Once you turn onto Chemin du Baric the road will become fairly steep as you head down towards the river. It remains paved for about 1/2 a kilometer and then you’ll find several metal barriers across the road preventing cars from continuing any further. Past the barriers the asphalt ends and is replaced by very rough concrete which helps with the steep incline (especially if it is wet).

Crossing the Malvan River

It’s just another 1/2 kilometer to the river, but again, the path can be quite steep here so be careful. At the river you’ll see a small bridge and another balise, this one being number 141.

Depending on the time of year you are making this hike and what the weather has been like recently, the river might be anywhere between a little trickle or a huge roaring torrent of water. Cross the bridge and continue on the trail, which now turns up. Remember, what goes down must go up. As I said earlier, it’s really not that much of a climb, less than 1/2 a kilometer and not very steep.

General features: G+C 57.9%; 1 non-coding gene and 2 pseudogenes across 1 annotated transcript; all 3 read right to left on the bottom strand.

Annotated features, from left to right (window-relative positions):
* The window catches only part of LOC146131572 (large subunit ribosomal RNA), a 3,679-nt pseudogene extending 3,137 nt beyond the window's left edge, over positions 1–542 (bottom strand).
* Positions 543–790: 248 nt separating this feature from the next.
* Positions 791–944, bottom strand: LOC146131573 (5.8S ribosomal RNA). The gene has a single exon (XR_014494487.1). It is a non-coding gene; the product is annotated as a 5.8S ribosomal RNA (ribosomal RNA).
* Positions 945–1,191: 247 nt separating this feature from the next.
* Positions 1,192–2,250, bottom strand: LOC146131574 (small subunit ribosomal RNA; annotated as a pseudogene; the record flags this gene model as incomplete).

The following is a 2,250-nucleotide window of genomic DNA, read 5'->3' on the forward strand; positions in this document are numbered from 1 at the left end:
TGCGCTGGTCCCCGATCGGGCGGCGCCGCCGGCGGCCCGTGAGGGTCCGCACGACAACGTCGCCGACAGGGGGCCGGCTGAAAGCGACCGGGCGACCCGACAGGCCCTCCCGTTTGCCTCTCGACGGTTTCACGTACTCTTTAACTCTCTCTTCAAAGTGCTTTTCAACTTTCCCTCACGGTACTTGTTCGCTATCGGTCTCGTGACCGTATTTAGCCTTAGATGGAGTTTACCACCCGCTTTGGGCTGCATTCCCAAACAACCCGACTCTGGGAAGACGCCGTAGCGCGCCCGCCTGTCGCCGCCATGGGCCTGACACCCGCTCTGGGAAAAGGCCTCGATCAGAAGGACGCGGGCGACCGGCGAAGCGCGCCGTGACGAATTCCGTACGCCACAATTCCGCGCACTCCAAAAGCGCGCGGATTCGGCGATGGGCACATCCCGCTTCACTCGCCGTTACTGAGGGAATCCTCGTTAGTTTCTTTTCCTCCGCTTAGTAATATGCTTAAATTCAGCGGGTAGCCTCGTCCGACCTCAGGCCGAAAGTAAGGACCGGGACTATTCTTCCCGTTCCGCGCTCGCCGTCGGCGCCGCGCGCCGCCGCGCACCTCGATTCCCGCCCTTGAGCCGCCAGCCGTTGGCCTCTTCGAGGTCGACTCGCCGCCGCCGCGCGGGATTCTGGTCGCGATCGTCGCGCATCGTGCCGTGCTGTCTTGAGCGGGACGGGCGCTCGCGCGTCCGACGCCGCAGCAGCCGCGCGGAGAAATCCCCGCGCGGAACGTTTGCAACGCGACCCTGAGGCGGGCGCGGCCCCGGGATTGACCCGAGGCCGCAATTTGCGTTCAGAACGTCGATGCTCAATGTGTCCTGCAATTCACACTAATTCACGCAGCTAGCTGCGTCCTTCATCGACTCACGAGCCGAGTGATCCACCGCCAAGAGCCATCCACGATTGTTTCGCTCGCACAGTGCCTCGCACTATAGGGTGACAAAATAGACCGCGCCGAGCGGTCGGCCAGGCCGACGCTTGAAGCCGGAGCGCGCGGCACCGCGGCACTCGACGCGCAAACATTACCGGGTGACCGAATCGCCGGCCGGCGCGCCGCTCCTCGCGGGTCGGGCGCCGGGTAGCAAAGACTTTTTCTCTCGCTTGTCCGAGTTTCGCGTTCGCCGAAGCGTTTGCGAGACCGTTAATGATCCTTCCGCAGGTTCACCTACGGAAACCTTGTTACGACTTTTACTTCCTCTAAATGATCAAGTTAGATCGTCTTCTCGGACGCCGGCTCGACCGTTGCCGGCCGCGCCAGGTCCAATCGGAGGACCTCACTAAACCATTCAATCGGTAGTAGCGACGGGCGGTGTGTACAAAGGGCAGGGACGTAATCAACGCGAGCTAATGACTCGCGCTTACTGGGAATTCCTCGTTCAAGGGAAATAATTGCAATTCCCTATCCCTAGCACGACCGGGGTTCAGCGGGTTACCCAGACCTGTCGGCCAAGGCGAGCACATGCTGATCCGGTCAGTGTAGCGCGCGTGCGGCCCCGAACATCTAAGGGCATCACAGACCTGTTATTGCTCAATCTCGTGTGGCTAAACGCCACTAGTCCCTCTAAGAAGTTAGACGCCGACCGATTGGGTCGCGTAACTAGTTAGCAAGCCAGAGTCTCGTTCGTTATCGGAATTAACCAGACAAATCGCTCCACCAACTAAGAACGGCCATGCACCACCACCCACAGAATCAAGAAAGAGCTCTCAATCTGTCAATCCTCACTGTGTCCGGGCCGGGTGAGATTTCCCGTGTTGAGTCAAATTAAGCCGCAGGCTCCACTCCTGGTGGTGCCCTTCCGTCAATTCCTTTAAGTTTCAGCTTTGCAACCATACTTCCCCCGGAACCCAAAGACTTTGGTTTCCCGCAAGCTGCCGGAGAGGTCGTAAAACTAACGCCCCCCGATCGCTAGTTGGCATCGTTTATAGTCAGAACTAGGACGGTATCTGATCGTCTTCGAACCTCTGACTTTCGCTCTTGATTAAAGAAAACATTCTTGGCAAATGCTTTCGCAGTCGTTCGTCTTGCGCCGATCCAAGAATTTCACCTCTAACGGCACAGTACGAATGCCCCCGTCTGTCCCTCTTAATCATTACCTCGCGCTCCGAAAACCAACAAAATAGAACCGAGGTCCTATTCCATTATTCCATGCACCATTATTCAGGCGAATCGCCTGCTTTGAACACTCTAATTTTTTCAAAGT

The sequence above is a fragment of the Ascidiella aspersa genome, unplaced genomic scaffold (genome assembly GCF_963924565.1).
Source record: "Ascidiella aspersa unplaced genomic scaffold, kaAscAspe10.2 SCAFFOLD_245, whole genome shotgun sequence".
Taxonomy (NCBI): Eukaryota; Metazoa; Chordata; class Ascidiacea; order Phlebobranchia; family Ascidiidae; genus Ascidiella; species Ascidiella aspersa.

Through the Woods

The woods are quite beautiful here with lots of thick, lush greenery, but the trail is very clear and it’s next to impossible to get lost. Keep an eye out for the typical French yellow paint trail markings on trees and rocks which will confirm that you are indeed on the correct path. Fairly quickly you’ll come to another balise, at about 1.75kms into the hike, this one being marked number 142. Here you have the option to turn right towards La Colle-sur-Loup or left towards Saint-Paul, which is, of course, what we want. Another bit of climbing and you’ll come to a road, the Chemin de Caude, at about the 2km point. The road is in very bad condition and the asphalt is very worn and full of holes and breaks, but it is still clearly a road. At this point the climbing is over and the trail levels off.